- One in 25 hospitalized patients gets an infection and 75,000 die from one, according to Centers for Disease Control and Prevention records. A recent Kaiser Health News analysis found that 695 hospitals had higher-than-expected infection rates for the six kinds of infections that the CDC tracks.
- In some states, the numbers are even worse: The Kaiser analysis showed that in 13 states and the District of Columbia, at least one out of four hospitals was rated below CDC benchmarks in at least one infection category.
- The problem is staff compliance, according to Dr. Don Goldmann, chief medical and science officer at the non-profit Institute for Healthcare Improvement. While high-profile infections like Ebola get a lot of attention, more pedestrian (but equally deadly) infections become "part of the background," says Goldmann.
"The percentage of time healthcare providers do all of the things they are supposed to do when caring for a patient with a contagious disease can be pretty low," according to Goldmann. A 2011 New England Journal of Medicine study backs him up: The study found that although hospitals have dropped the number of many infections over the last 10 years, staff compliance with recommendations still stands in the way of progress—recommendations like using maximal barrier procedures and hand washing.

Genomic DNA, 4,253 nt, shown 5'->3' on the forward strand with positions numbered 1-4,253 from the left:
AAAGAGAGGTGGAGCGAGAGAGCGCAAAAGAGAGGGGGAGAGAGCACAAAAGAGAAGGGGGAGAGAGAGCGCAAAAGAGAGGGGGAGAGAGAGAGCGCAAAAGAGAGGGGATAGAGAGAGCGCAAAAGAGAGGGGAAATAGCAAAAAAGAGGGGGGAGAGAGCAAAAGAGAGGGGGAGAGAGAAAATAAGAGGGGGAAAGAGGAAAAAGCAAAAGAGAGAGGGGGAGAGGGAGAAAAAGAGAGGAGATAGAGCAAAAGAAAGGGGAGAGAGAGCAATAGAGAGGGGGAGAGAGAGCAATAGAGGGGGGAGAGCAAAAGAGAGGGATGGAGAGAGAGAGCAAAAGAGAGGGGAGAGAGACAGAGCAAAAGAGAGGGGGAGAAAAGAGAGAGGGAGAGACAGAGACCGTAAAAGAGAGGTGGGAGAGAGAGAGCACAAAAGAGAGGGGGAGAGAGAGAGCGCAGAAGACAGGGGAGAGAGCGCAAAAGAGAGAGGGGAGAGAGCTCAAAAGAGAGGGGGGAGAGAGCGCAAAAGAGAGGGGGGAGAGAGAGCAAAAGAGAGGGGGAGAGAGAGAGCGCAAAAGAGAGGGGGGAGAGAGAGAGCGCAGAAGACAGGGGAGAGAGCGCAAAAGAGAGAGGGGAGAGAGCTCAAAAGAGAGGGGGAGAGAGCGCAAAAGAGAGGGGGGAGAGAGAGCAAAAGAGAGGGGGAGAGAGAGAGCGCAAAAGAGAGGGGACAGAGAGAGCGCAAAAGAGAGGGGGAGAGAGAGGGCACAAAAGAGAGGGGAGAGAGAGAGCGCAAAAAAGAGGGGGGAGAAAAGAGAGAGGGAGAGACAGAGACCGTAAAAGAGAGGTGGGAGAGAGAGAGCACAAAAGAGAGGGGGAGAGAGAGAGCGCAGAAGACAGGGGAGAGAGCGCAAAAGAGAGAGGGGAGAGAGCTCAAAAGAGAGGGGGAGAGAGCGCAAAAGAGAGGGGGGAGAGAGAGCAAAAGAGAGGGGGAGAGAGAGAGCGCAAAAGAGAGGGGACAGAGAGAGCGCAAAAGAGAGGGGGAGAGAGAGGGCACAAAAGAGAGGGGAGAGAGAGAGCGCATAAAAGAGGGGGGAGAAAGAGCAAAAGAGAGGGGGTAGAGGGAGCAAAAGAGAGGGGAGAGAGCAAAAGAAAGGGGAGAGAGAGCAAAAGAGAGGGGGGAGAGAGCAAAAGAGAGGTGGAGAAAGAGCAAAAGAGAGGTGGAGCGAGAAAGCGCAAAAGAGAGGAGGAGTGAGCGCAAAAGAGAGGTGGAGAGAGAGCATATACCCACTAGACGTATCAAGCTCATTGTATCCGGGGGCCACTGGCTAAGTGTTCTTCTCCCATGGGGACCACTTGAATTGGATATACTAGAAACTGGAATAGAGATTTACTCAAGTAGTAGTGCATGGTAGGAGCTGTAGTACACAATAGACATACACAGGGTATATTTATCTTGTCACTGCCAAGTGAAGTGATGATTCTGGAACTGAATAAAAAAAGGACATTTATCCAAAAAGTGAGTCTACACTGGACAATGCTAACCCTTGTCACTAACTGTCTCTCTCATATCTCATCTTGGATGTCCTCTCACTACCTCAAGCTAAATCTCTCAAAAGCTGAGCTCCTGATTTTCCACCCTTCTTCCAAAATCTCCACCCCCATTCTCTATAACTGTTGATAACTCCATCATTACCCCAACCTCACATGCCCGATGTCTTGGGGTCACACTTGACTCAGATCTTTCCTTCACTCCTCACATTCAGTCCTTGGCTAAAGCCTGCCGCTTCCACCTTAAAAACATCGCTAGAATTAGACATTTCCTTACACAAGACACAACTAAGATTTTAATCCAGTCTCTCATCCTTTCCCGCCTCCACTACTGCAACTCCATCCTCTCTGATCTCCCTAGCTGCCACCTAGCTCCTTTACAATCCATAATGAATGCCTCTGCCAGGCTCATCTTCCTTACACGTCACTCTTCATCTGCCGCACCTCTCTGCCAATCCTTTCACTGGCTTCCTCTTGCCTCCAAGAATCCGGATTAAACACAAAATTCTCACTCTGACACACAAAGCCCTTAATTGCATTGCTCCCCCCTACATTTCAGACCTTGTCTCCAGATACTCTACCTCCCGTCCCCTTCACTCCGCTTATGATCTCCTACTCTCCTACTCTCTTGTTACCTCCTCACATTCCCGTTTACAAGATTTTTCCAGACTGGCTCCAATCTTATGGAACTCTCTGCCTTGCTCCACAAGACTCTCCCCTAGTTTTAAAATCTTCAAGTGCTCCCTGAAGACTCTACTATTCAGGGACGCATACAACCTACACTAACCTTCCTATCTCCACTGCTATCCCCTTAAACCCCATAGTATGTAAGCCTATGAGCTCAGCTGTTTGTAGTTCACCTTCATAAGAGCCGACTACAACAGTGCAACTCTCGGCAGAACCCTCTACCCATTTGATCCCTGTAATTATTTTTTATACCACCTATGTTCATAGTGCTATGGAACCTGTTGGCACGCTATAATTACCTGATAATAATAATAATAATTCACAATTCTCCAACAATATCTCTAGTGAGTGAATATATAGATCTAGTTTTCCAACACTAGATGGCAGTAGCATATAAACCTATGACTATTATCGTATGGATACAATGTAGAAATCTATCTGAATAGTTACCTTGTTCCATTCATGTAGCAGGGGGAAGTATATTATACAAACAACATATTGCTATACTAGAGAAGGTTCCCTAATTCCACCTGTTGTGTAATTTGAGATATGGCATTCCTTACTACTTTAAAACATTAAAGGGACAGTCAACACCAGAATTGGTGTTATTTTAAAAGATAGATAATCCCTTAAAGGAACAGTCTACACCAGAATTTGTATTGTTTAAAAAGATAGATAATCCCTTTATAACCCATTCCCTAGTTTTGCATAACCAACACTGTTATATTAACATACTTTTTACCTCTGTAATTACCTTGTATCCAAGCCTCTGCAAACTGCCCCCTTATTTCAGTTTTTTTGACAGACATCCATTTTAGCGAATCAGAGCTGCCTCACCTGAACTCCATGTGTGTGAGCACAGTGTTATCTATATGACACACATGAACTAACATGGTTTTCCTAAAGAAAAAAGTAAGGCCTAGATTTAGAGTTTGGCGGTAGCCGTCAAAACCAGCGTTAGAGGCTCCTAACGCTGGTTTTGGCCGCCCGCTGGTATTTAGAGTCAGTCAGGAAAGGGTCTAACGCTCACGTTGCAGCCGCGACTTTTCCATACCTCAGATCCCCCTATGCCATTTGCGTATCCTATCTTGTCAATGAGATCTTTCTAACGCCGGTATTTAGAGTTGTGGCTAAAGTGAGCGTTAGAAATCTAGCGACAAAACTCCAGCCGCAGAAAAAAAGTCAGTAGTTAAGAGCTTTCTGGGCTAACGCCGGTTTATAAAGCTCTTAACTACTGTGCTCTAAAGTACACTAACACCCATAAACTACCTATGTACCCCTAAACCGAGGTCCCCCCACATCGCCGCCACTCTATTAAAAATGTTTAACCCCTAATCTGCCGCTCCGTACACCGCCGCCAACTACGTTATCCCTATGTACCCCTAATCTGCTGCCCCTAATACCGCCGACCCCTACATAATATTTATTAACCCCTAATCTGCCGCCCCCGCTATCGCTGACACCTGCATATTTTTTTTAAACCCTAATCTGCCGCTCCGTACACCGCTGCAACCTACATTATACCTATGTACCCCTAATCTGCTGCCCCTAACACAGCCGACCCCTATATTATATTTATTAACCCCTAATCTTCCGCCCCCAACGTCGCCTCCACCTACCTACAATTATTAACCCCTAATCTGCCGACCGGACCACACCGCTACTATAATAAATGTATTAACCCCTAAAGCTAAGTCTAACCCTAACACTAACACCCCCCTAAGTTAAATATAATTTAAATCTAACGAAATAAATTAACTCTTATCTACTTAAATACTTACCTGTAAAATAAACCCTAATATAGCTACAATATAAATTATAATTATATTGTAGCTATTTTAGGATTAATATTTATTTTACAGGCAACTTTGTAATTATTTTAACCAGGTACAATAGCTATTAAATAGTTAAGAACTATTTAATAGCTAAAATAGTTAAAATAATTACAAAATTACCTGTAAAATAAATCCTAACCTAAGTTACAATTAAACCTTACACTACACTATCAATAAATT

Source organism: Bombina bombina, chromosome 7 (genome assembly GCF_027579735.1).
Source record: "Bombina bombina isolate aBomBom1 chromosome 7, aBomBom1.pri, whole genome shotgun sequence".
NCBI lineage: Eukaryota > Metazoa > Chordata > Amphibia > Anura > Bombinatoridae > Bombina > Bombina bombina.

Those very recommendations may be part of the problem, according to patient safety expert Dr. Kevin Kavanagh. Kavanagh points out that federal recommendations are not specific enough and an overabundance of information may be confusing to hospital staff.
"Right now, there are too many recommendations on how to handle infectious diseases. ...Too much leeway," Kavanagh said.